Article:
Social Science, Gender Theory and the History of Hair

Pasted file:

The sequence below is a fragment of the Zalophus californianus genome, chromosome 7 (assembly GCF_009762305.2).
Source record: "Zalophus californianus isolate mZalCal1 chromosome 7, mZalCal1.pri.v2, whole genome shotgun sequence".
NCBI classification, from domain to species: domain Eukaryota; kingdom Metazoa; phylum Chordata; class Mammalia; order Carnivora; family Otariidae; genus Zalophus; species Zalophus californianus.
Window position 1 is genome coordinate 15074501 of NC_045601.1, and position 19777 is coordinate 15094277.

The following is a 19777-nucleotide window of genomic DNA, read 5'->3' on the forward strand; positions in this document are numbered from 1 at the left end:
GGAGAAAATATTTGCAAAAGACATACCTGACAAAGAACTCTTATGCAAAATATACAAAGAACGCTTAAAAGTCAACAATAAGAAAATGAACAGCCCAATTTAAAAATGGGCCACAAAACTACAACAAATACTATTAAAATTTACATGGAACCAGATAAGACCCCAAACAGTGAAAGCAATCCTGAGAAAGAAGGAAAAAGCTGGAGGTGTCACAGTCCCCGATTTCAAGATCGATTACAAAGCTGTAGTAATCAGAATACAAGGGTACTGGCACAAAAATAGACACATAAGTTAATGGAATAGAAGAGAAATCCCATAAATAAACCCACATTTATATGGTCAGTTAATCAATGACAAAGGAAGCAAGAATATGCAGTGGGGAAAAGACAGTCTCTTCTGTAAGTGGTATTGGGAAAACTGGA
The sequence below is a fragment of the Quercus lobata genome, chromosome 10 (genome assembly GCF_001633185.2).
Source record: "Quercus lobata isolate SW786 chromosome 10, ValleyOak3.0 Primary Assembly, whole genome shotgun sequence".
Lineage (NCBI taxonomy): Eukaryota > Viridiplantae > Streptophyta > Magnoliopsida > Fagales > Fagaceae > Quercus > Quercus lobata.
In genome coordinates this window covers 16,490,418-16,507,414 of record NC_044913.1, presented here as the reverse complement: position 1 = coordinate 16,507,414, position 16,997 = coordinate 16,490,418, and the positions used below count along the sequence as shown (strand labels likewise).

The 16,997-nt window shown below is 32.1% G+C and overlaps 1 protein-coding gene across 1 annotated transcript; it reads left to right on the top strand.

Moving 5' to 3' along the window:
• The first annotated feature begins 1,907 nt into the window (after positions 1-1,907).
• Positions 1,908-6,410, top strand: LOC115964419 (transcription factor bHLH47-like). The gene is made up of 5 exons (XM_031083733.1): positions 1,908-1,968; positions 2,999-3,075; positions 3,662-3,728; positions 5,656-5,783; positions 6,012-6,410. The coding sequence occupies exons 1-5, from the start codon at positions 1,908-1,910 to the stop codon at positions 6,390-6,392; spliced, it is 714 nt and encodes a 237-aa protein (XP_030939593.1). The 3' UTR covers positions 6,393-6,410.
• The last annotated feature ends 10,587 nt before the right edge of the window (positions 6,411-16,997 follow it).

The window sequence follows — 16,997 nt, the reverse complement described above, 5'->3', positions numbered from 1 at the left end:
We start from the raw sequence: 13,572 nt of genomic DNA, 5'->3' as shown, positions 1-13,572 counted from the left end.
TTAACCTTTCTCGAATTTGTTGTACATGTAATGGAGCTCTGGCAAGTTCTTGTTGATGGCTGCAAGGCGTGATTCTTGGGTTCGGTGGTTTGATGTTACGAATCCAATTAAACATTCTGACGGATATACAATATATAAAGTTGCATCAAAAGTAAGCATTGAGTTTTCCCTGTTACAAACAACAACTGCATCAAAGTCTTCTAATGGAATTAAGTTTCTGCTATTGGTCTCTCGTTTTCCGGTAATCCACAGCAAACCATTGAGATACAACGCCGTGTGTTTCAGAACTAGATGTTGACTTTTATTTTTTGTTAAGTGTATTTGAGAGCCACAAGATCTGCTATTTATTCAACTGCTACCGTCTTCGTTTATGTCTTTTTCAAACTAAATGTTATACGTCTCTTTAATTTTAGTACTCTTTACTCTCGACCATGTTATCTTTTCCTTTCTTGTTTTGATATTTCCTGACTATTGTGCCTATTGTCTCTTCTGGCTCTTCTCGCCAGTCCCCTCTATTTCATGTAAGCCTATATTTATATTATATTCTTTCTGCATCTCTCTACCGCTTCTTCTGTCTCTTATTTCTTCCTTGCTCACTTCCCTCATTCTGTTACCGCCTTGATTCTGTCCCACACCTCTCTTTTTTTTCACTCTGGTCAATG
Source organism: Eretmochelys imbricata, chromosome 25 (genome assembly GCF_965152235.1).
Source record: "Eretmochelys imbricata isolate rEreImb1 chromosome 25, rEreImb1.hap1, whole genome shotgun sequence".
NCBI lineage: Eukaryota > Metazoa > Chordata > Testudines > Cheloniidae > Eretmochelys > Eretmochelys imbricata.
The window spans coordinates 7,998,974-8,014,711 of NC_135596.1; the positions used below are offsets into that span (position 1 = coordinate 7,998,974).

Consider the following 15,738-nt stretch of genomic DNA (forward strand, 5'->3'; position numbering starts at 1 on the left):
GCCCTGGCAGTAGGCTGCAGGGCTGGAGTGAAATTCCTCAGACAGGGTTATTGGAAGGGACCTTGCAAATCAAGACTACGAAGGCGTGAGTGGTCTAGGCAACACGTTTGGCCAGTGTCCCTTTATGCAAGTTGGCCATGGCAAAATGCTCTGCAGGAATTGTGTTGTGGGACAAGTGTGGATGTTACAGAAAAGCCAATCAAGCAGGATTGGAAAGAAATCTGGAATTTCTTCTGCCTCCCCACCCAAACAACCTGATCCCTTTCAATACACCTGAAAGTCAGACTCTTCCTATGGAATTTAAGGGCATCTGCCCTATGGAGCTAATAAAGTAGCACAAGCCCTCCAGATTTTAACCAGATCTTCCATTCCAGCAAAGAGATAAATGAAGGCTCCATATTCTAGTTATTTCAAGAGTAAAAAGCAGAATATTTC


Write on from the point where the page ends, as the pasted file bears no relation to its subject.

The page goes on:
The author seeks to illuminate points of contact between social scientific theory and the history of facial hair in the West. It offers four general conclusions. First, the cultural meanings of beards and shaving have proved deep-seated and durable, even if not fixed or universal. Second, facial hair and shaving have been used to establish and communicate contrasting social and ideological identities both in a given era and across time. Third, the history of facial hair both supports and amends the theory of ‘hegemonic masculinity’. Finally, beard history illustrates how men of the West in every era have relied on the idealised male body to assert and justify an authoritative model of manliness.